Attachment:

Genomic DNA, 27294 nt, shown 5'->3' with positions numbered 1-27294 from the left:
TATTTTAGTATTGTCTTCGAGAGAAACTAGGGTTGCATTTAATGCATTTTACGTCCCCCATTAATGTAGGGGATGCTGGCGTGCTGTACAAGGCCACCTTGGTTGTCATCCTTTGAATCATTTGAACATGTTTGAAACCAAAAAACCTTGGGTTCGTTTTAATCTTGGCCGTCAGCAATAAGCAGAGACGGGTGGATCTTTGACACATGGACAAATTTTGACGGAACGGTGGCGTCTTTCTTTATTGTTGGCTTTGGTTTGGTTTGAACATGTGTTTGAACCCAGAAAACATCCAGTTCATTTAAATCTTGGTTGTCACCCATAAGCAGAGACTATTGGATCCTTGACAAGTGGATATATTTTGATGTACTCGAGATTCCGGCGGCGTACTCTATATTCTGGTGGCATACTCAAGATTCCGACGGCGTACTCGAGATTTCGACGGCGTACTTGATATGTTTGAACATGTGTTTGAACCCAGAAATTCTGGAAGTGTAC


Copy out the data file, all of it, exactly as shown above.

Genomic DNA, 27294 nt, shown 5'->3' with positions numbered 1-27294 from the left:
TATTTTAGTATTGTCTTCGAGAGAAACTAGGGTTGCATTTAATGCATTTTACGTCCCCCATTAATGTAGGGGATGCTGGCGTGCTGTACAAGGCCACCTTGGTTGTCATCCTTTGAATCATTTGAACATGTTTGAAACCAAAAAACCTTGGGTTCGTTTTAATCTTGGCCGTCAGCAATAAGCAGAGACGGGTGGATCTTTGACACATGGACAAATTTTGACGGAACGGTGGCGTCTTTCTTTATTGTTGGCTTTGGTTTGGTTTGAACATGTGTTTGAACCCAGAAAACATCCAGTTCATTTAAATCTTGGTTGTCACCCATAAGCAGAGACTATTGGATCCTTGACAAGTGGATATATTTTGATGTACTCGAGATTCCGGCGGCGTACTCTATATTCTGGTGGCATACTCAAGATTCCGACGGCGTACTCGAGATTTCGACGGCGTACTTGATATGTTTGAACATGTGTTTGAACCCAGAAATTCTGGAAGTGTAC